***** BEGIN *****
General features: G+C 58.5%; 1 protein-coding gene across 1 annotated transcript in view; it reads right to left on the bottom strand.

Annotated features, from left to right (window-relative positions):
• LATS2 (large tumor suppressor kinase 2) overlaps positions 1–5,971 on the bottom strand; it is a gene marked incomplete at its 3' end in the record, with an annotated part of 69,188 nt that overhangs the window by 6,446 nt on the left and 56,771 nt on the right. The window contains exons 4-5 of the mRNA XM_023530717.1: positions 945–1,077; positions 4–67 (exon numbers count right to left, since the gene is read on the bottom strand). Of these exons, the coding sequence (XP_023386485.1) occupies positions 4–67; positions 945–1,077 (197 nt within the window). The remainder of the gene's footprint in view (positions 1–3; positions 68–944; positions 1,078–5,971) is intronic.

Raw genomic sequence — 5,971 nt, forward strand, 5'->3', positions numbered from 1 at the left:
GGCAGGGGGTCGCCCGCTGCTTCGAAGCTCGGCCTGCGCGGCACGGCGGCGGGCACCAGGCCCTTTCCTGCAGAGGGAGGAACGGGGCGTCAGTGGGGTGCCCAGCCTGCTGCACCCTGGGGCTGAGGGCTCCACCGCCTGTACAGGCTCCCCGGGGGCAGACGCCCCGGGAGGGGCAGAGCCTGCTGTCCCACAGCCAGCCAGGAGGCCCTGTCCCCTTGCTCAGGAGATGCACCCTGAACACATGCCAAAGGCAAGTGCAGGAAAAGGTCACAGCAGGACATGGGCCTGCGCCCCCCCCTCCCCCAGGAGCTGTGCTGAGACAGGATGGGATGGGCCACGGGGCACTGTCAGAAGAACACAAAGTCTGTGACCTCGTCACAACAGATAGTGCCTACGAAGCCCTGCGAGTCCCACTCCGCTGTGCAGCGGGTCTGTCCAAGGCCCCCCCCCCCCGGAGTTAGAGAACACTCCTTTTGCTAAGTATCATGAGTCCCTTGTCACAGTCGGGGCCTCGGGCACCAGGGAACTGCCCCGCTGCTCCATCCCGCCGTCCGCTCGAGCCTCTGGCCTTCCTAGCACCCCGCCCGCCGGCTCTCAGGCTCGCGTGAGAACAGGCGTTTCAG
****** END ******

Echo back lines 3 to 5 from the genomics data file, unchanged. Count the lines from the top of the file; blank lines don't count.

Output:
• LATS2 (large tumor suppressor kinase 2) overlaps positions 1–5,971 on the bottom strand; it is a gene marked incomplete at its 3' end in the record, with an annotated part of 69,188 nt that overhangs the window by 6,446 nt on the left and 56,771 nt on the right. The window contains exons 4-5 of the mRNA XM_023530717.1: positions 945–1,077; positions 4–67 (exon numbers count right to left, since the gene is read on the bottom strand). Of these exons, the coding sequence (XP_023386485.1) occupies positions 4–67; positions 945–1,077 (197 nt within the window). The remainder of the gene's footprint in view (positions 1–3; positions 68–944; positions 1,078–5,971) is intronic.

Raw genomic sequence — 5,971 nt, forward strand, 5'->3', positions numbered from 1 at the left:
GGCAGGGGGTCGCCCGCTGCTTCGAAGCTCGGCCTGCGCGGCACGGCGGCGGGCACCAGGCCCTTTCCTGCAGAGGGAGGAACGGGGCGTCAGTGGGGTGCCCAGCCTGCTGCACCCTGGGGCTGAGGGCTCCACCGCCTGTACAGGCTCCCCGGGGGCAGACGCCCCGGGAGGGGCAGAGCCTGCTGTCCCACAGCCAGCCAGGAGGCCCTGTCCCCTTGCTCAGGAGATGCACCCTGAACACATGCCAAAGGCAAGTGCAGGAAAAGGTCACAGCAGGACATGGGCCTGCGCCCCCCCCTCCCCCAGGAGCTGTGCTGAGACAGGATGGGATGGGCCACGGGGCACTGTCAGAAGAACACAAAGTCTGTGACCTCGTCACAACAGATAGTGCCTACGAAGCCCTGCGAGTCCCACTCCGCTGTGCAGCGGGTCTGTCCAAGGCCCCCCCCCCCCGGAGTTAGAGAACACTCCTTTTGCTAAGTATCATGAGTCCCTTGTCACAGTCGGGGCCTCGGGCACCAGGGAACTGCCCCGCTGCTCCATCCCGCCGTCCGCTCGAGCCTCTGGCCTTCCTAGCACCCCGCCCGCCGGCTCTCAGGCTCGCGTGAGAACAGGCGTTTCAG